The Definition of Clinician-Scientist

An Interview with Charlotte Enns Joslin (OD’97, PhD)
Dr. Charlotte Enns Joslin
Dr. Charlotte Enns Joslin

Those of us serving patients on the front lines of eye care are uniquely positioned to identify clinical questions that can only be answered through research. It is the rare clinician who has the means and the skill set to propose a research question and can set out to find the answer. Meet Buckeye graduate Charlotte Enns Joslin (OD’97, PhD).

Question How did you find your way to The Ohio State University College of Optometry?

I grew up in the northern suburbs of Chicago, and The Ohio State University College of Optometry was my top choice! On paper, I was very impressed with its reputation, and in person, I was even more impressed with its physical and academic presence within the larger medical and health sciences campus.  Prior to attending Ohio State, I was totally naïve with zero connections to Ohio State; after matriculating, I quickly became a fully engaged Buckeye! And I continue to be so, despite my husband (MD) and brother-in-law (PhD) both being Michigan grads – hah!

Question You are Director of the Contact Lens Service, Professor of Ophthalmology, Department of Ophthalmology and Visual Sciences, College of Medicine and Departmental Affiliate, Epidemiology & Biostatistics, School of Public Health at the University of Illinois

As a student at Ohio State, my interests were in medically-necessary contact lenses. I also had the opportunity while at Ohio State to work on the Collaborative Longitudinal Evaluation of Keratoconus (CLEK) Study, which exposed me to clinical research. Subsequently, I completed residency training at Chicago’s Jesse Brown and Hines Veteran Affairs Medical Centers; together, these experiences led me to practicing at an academic medical center, which I have loved due to the complicated patients, the collaborations, and the opportunities. After a couple years of practicing and refining my clinical skills, and continuing efforts as an investigator with the CLEK Study, I realized how much clinical research piqued my curious nature and that my tendency toward an introverted personality was better suited to a balance between clinical practice and research. I recognized I needed more research training, and pursued a National Institutes of Health/National Eye Institute (NIH/NEI) K23 Mentored Career Development Award. With this award, I completed my PhD in epidemiology at UIC and embarked on the road of a clinician-scientist. I haven’t looked back!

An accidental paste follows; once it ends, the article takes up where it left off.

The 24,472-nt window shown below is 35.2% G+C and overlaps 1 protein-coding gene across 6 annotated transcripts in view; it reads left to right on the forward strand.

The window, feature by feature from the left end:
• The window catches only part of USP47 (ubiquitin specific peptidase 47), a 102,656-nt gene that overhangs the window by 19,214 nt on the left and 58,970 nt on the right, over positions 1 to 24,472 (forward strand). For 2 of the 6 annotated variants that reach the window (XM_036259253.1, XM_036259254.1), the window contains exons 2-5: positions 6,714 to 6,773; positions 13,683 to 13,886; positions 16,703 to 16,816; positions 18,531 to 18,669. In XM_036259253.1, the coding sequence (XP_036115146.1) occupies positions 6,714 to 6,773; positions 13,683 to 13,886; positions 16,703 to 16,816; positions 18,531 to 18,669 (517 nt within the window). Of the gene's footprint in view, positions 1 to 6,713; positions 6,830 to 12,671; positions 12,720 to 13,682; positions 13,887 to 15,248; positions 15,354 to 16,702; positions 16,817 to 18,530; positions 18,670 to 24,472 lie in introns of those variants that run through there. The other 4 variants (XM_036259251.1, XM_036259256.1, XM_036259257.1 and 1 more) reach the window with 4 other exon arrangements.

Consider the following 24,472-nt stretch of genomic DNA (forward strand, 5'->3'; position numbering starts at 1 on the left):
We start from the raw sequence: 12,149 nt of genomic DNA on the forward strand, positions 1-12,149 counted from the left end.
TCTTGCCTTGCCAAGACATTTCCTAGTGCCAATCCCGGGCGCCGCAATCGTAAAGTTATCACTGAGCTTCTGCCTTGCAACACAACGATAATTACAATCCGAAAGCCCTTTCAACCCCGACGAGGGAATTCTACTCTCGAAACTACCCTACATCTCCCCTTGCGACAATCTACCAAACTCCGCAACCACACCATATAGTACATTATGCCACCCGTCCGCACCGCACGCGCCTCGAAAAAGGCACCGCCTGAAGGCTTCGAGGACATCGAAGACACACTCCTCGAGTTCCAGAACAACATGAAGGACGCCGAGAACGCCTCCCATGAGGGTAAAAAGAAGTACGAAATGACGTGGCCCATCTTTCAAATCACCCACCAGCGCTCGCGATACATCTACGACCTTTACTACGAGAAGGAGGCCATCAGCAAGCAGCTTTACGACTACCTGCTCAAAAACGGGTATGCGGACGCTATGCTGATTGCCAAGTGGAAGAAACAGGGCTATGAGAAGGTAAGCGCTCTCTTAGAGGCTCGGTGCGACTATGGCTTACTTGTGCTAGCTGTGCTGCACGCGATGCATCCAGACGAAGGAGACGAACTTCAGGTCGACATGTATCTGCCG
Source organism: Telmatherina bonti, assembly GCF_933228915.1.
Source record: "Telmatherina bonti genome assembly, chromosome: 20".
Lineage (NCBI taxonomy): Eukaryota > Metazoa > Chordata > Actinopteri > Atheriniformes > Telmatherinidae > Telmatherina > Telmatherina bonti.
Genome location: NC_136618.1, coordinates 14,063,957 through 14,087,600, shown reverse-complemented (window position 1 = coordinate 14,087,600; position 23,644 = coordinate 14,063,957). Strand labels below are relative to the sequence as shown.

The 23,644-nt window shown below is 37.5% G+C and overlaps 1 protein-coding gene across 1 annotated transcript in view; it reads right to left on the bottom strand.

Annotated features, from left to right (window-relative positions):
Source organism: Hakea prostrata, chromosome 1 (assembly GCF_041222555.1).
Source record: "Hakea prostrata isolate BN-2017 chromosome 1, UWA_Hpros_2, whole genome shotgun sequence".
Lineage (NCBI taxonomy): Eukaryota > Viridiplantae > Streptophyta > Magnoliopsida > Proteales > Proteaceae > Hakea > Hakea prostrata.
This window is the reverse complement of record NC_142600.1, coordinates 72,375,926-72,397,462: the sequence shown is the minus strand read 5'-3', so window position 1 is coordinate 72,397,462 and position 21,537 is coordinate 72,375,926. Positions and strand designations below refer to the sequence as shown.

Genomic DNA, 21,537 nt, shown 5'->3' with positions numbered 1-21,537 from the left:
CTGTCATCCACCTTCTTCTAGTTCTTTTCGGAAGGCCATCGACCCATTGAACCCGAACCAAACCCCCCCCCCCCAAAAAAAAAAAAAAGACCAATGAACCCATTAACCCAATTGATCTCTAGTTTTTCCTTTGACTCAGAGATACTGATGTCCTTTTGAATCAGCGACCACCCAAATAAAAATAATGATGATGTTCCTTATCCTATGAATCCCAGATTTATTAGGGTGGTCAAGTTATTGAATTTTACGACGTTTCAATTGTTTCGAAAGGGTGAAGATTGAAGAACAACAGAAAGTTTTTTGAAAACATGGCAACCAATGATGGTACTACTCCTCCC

Dr. Charlotte Joslin
Charlotte Joslin, OD, PhD reviewing SOL Ojos LOCS II lens grading protocol images (photo by Lauren Kalinowski).
Question Do you consider yourself primarily a clinician, a researcher, or a teacher?

For me, the balance between patient care and research is most rewarding. My patients almost exclusively require medically necessary contact lenses. Probably 70% of them have a diagnosis of keratoconus (the rest have corneal irregularity, limbal stem cell deficiency, neurotrophic, severe dry eyes, etc.), which means I have enjoyed longstanding relationships with most of them, as they have significant chronic disease. In contrast, I especially enjoy the intellectual challenges associated with research:  the discipline, curiosity, adrenaline, and extreme persistence required to succeed. The balance weekly between the two keeps work rewarding. Moreover, as a clinician-scientist I feel I can more readily bring real-life issues back-and-forth between clinic and research, to make a meaningful difference beyond treating the patient directly in front of me.

As I become more established, I have enjoyed becoming more involved with mentoring. For example, under my tenure as Director of UIC’s Contact Lens Service, we established a fellowship in medically-necessary contact lenses, with our eighth trainee beginning this summer.  I also have mentored multiple individuals in research, especially with our current project, Study of Latinos SOL Ojos.

Question I know just enough Spanish to recognize “ojos” means “eyes.” Tell us about the study and how it came to be.

It is a multi-center NIH-NEI funded ancillary study to the Hispanic Community Health Study/Study of Latinos (HCHS/SOL) in Chicago and Miami. HCHS/SOL is a national resource of extensive, high-quality data, and is the largest ever, population-based, longitudinal, multicenter cohort study of Hispanic/Latino adults of diverse backgrounds, including those of Mexican, Cuban, Dominican, Puerto Rican, Central and South American, and other origins.